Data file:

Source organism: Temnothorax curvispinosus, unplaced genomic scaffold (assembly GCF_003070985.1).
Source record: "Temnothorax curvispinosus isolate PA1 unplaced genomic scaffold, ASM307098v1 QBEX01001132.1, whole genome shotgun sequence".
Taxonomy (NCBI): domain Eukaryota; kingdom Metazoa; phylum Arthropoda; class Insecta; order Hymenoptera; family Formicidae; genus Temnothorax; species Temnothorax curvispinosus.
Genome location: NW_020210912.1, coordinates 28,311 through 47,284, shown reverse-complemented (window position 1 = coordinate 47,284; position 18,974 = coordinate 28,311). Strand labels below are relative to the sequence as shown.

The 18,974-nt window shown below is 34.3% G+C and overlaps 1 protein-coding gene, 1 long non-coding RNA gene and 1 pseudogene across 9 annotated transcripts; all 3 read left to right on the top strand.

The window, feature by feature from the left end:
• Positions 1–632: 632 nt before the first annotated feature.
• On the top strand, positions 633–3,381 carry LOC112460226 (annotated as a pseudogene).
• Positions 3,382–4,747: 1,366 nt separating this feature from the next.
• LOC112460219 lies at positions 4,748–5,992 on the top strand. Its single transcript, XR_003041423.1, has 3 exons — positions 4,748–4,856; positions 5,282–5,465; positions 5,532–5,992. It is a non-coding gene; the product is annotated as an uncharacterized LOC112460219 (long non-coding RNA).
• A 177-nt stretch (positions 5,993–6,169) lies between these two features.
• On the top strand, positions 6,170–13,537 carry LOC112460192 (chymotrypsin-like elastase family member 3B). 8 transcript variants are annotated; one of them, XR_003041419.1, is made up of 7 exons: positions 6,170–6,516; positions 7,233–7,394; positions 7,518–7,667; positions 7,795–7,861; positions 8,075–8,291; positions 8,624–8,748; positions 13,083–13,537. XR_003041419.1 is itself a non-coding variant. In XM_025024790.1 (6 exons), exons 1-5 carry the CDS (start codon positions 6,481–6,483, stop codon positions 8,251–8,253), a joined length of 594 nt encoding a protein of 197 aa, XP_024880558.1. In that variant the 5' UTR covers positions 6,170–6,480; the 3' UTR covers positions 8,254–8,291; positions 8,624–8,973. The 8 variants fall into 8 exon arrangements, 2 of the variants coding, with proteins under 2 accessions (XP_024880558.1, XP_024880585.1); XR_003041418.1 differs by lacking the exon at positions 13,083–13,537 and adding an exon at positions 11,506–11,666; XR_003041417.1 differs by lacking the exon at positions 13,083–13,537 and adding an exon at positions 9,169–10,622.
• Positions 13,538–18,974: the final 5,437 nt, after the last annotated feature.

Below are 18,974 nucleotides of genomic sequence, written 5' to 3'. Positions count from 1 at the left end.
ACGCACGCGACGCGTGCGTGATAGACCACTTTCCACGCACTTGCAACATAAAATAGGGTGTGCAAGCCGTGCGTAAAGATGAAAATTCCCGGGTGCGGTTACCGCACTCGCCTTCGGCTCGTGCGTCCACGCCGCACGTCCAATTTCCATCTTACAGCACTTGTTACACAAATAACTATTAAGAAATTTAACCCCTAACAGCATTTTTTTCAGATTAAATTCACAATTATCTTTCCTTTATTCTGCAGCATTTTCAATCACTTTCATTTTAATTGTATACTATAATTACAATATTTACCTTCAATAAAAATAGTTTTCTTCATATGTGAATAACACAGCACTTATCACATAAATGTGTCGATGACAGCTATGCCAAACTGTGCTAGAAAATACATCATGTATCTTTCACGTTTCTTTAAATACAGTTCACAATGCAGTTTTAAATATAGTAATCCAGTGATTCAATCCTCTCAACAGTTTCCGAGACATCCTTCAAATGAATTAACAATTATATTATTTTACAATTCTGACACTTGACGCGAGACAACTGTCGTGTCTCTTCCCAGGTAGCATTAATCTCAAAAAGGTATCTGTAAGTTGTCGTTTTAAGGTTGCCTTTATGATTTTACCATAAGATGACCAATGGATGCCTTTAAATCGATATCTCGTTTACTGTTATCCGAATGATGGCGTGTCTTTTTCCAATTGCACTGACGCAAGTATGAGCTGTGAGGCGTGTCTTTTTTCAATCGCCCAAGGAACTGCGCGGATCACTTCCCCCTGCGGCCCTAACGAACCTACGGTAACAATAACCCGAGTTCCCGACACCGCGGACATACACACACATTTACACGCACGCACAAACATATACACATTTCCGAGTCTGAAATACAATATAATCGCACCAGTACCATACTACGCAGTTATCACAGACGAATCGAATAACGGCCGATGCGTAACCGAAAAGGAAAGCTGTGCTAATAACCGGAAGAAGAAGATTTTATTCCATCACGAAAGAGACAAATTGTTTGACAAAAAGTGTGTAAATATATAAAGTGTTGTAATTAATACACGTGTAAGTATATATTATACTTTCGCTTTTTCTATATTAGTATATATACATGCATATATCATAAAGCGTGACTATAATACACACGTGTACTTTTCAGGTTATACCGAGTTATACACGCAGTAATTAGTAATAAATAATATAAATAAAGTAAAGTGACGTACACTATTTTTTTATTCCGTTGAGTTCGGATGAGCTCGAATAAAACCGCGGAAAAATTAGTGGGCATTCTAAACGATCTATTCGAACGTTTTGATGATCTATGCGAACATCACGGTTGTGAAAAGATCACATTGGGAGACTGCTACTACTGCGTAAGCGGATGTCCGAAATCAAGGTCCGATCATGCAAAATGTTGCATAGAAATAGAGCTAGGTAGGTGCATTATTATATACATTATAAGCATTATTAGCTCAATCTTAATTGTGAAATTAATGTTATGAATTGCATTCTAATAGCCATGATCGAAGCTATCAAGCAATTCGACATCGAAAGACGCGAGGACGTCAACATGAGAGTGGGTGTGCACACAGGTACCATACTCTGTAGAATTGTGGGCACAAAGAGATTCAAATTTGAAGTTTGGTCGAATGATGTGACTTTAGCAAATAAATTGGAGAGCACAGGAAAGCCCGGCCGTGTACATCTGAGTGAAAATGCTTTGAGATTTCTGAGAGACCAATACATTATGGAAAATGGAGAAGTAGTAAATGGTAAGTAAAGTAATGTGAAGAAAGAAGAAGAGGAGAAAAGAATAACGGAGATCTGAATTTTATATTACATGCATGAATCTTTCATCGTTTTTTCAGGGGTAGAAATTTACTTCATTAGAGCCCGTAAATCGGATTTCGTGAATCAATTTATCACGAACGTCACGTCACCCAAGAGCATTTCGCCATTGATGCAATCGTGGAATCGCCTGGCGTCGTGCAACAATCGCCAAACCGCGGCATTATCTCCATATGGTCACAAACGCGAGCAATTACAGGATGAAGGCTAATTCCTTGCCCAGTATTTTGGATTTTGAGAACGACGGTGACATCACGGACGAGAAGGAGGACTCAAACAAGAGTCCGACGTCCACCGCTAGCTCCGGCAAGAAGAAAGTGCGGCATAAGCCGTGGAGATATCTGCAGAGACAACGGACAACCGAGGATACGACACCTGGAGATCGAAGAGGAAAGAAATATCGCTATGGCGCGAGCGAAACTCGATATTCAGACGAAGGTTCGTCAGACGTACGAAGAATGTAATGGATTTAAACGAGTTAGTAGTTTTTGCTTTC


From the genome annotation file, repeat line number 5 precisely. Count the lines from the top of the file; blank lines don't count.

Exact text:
The 18,974-nt window shown below is 34.3% G+C and overlaps 1 protein-coding gene, 1 long non-coding RNA gene and 1 pseudogene across 9 annotated transcripts; all 3 read left to right on the top strand.